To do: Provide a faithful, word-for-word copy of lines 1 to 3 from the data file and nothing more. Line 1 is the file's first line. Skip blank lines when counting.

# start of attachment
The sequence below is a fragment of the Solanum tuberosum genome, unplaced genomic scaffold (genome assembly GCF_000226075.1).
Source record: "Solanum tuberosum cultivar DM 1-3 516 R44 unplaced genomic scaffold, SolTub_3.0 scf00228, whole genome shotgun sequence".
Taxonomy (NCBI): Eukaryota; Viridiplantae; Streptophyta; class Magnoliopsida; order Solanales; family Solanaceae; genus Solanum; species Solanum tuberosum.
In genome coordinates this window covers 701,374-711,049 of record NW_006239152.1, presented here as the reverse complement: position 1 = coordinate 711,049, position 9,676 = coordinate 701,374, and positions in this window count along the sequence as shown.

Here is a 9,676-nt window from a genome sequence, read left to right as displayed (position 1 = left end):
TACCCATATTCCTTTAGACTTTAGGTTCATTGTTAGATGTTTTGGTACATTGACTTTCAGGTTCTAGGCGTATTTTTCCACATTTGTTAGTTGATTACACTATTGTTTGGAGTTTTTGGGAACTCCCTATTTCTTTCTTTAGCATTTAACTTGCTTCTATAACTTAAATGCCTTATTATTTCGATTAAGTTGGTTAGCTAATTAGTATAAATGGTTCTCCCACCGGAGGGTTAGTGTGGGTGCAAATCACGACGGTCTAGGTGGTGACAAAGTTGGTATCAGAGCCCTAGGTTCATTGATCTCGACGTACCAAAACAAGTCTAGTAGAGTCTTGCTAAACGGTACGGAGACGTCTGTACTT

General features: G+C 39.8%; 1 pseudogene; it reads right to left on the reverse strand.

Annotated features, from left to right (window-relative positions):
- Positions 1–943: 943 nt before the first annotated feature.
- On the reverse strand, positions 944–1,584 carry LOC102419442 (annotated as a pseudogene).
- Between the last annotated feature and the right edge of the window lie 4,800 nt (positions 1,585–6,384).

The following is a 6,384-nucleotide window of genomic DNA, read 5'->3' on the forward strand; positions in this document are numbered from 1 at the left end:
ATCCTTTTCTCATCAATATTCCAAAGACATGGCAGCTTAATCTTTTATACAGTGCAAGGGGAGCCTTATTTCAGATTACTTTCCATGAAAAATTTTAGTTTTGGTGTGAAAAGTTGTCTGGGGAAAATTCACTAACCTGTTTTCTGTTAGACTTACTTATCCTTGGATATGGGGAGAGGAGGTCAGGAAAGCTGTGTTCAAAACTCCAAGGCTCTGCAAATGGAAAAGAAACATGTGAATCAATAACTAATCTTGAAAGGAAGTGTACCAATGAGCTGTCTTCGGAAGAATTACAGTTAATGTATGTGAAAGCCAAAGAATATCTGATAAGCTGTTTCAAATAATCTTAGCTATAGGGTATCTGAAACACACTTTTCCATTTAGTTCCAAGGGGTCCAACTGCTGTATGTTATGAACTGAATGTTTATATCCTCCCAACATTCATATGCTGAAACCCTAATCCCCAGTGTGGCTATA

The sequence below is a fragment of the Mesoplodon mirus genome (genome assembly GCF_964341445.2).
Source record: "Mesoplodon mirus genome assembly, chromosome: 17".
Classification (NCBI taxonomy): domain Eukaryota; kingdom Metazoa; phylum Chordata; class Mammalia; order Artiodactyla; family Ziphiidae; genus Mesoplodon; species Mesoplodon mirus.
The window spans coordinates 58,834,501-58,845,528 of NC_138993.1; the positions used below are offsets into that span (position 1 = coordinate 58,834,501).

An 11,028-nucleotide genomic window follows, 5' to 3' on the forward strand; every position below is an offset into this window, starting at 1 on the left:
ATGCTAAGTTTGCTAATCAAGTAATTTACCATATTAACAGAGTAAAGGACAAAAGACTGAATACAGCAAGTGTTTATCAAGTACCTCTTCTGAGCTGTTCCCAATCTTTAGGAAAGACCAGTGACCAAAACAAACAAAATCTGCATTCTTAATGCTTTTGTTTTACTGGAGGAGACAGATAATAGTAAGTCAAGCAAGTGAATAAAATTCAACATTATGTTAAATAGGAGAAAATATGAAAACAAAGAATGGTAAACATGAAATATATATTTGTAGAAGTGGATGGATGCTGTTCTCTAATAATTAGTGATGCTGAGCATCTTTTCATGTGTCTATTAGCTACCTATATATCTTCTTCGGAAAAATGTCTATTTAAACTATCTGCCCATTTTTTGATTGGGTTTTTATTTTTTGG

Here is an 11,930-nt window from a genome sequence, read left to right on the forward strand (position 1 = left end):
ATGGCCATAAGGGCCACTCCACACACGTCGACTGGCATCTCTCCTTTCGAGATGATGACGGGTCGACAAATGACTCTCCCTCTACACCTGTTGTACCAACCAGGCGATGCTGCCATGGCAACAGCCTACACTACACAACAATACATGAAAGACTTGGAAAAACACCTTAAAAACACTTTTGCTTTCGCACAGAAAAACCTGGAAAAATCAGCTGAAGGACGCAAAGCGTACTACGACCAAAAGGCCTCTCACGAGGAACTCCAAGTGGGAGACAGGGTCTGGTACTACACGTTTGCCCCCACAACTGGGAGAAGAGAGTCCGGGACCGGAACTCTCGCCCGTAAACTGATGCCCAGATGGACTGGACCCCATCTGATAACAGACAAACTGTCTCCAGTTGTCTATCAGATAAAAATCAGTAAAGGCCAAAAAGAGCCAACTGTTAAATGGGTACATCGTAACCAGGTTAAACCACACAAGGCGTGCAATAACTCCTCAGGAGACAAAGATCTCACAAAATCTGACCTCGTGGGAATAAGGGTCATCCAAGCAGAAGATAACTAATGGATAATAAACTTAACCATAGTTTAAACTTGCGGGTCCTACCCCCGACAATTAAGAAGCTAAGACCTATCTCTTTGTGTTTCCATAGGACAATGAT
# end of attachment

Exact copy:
The sequence below is a fragment of the Solanum tuberosum genome, unplaced genomic scaffold (genome assembly GCF_000226075.1).
Source record: "Solanum tuberosum cultivar DM 1-3 516 R44 unplaced genomic scaffold, SolTub_3.0 scf00228, whole genome shotgun sequence".
Taxonomy (NCBI): Eukaryota; Viridiplantae; Streptophyta; class Magnoliopsida; order Solanales; family Solanaceae; genus Solanum; species Solanum tuberosum.